Our time every day is limited and so so precious. In my ideal fantasy teaching world, we would have plenty of time to cover all the curriculum, plus work on social skills, citizenship, make art, sing songs, etc.
This is not our reality however, and we have to make the most of our time! I try to cover more than one subject area when reading aloud to my students.
At the beginning of the school year, I carefully choose books that will not only hook my students into being voracious readers, but that will also help me teach those all-important (painful!) procedures. At times, I can also use strong character models to help build citizenship. Fortunately, our district curriculum has us focusing on fiction for the first month of school, so that is supportive of these goals as well.
So many of the stories we hear in the first weeks, have characters that are experiencing simple problems: anxiety about school, a new teacher, sharing with a friend, etc. If I don’t already have too many other teaching points, then I guide the discussion toward analyzing the traits of characters in the story:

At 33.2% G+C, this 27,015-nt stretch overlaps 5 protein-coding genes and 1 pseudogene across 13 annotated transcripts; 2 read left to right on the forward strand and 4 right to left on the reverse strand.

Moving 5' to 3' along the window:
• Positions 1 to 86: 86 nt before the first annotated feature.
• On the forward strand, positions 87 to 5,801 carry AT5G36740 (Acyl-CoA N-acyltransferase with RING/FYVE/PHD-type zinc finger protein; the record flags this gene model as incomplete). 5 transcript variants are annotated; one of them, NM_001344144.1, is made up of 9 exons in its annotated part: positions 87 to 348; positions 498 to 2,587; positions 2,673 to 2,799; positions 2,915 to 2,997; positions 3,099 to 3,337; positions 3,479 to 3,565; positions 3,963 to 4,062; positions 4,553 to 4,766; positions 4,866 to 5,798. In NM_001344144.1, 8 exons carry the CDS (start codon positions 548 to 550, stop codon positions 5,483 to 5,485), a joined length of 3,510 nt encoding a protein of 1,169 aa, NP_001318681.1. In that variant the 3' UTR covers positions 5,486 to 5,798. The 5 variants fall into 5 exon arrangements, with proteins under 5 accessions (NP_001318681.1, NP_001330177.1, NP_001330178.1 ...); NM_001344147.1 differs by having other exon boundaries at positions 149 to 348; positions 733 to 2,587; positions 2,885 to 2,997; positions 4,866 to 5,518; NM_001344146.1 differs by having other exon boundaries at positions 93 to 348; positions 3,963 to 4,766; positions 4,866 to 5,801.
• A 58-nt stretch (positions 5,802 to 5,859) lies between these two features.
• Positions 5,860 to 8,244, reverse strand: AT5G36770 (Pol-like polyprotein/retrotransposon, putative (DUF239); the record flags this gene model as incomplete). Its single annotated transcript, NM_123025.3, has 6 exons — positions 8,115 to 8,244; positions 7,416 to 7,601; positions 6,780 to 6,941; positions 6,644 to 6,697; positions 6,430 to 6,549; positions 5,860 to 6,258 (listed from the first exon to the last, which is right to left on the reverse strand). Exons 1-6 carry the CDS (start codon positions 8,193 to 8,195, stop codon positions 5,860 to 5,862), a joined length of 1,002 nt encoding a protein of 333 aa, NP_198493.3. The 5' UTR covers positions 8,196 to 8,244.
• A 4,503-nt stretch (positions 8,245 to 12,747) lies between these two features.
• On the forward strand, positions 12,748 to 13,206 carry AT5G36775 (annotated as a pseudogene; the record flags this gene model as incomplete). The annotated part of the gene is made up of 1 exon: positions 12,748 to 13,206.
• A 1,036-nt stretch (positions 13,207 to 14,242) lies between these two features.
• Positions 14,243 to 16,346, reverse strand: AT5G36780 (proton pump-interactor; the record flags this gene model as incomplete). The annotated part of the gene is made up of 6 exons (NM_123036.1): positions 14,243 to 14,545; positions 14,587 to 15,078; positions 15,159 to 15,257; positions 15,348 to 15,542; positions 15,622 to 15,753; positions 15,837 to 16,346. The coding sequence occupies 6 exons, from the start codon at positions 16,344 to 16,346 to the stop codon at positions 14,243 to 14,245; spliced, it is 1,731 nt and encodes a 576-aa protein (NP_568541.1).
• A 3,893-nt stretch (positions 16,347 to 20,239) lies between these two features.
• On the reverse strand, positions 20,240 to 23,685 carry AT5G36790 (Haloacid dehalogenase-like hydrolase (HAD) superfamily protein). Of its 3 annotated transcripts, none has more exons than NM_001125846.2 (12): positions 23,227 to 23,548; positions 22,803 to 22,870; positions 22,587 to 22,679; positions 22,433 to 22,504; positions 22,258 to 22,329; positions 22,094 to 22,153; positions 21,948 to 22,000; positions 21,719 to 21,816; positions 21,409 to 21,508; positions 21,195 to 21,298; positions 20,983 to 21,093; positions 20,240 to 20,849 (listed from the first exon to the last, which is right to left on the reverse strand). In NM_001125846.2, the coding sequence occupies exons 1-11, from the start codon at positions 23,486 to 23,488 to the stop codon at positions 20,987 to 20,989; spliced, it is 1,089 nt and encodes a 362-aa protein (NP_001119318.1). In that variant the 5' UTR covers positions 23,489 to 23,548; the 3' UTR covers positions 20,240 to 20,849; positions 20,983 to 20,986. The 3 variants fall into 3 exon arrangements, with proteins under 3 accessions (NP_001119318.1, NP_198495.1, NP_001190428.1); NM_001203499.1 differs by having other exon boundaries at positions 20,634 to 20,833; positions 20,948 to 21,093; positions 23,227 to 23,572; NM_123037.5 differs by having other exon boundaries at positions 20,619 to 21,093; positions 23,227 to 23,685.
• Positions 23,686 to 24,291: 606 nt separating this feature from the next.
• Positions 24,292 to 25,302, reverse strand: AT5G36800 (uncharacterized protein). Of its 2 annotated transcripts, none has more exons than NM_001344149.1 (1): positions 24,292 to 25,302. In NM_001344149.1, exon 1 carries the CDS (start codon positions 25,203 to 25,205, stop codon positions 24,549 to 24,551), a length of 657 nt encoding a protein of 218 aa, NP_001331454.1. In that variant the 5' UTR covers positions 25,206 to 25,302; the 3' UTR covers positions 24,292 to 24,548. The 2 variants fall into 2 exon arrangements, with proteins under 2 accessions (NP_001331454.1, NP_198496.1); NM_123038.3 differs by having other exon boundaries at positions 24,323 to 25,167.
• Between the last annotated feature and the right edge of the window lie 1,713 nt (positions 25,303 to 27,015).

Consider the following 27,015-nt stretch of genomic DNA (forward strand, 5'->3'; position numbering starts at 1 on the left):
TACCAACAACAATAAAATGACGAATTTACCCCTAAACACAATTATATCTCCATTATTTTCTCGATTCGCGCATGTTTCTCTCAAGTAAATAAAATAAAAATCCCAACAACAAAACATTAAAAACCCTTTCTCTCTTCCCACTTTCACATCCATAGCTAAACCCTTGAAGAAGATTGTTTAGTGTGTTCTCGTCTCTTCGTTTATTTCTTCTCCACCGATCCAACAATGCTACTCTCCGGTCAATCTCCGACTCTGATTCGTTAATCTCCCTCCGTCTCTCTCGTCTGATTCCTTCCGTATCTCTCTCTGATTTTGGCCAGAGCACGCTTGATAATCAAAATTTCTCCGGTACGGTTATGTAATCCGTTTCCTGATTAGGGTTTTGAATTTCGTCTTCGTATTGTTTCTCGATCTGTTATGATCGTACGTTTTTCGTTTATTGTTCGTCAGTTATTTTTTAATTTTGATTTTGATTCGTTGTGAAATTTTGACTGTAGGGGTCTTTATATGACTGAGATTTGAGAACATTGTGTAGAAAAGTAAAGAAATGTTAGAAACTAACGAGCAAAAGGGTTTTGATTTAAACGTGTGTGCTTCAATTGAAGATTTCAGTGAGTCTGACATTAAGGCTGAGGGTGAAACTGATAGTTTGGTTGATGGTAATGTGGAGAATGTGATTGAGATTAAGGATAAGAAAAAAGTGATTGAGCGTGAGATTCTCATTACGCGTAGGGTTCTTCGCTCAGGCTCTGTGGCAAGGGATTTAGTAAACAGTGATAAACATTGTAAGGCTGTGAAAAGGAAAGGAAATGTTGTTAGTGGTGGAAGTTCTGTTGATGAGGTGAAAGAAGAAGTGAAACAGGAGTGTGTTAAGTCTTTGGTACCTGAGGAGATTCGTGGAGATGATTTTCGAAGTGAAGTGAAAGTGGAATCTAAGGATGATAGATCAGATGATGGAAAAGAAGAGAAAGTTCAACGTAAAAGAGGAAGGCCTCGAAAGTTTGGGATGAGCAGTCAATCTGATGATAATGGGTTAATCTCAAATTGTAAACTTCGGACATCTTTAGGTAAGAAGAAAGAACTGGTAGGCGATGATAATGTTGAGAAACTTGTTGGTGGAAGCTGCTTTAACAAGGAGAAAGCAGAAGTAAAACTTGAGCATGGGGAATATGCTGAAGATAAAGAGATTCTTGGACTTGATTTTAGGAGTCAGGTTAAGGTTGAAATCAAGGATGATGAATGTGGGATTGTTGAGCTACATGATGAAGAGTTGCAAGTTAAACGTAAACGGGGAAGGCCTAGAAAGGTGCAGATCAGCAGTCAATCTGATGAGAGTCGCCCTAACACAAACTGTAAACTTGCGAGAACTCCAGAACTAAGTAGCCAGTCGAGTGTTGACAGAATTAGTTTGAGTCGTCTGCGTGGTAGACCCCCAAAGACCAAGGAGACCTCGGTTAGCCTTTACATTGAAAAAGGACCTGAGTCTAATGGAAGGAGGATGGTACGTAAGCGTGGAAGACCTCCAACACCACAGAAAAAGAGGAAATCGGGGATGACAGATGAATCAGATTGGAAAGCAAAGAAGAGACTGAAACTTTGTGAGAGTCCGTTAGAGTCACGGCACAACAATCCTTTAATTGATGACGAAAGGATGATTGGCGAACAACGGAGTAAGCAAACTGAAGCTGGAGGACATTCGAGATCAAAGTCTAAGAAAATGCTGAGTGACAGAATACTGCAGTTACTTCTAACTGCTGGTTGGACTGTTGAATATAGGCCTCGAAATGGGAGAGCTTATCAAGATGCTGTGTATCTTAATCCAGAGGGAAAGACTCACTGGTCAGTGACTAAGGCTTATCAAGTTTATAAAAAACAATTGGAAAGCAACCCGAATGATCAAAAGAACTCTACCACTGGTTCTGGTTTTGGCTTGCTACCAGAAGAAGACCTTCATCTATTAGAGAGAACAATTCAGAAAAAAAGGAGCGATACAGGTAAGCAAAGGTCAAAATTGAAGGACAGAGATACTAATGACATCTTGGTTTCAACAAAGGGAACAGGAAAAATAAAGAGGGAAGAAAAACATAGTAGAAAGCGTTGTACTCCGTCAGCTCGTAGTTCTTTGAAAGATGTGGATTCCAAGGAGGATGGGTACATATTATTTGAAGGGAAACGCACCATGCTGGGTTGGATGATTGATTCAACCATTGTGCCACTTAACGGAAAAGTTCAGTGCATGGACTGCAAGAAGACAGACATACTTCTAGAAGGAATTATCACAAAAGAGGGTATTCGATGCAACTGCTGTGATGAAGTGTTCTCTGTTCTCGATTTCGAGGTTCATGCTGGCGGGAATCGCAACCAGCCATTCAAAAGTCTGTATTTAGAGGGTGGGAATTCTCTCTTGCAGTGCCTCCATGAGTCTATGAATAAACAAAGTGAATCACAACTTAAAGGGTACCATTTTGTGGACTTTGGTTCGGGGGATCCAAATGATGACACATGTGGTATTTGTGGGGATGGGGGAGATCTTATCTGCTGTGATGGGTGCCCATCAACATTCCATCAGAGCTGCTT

“Oh dear. Look at her face in this story. What do you think is happening?” OR “Why do you think he said that?” OR “ Would you want your friend to do that?”
Many times my students can see easily through a fictional character, what they cannot see in real life. They swell with pride when they interpret Chester and Wilson’s feelings about Lilly (Chester’s Way, Kevin Henkes). They burst with excitement at Buddy’s comic consequences as a result of not listening carefully. (Listen Buddy, Helen Lester)
Once we’ve made some connections between ourselves and our new “book friend,” then I post a small color copy of the cover on a bulletin board that grows throughout the year. Here is what my board looked like after a few weeks of school:
I love being able to refer to this board during the year when we need some reminders about being kind, or sharing, or including others. When that unit about character traits rolls around, it’s suddenly a breeze!
If you would like to use the same title pieces, and a simple reading response page to help students make the connection, click HERE to get a little freebie! I just printed them on colored cardstock and laminated the pieces. I don’t own the book cover images, so I cannot share those. The book covers I display change every year based on books we read.
Good luck! I hope this helps you to become better every year!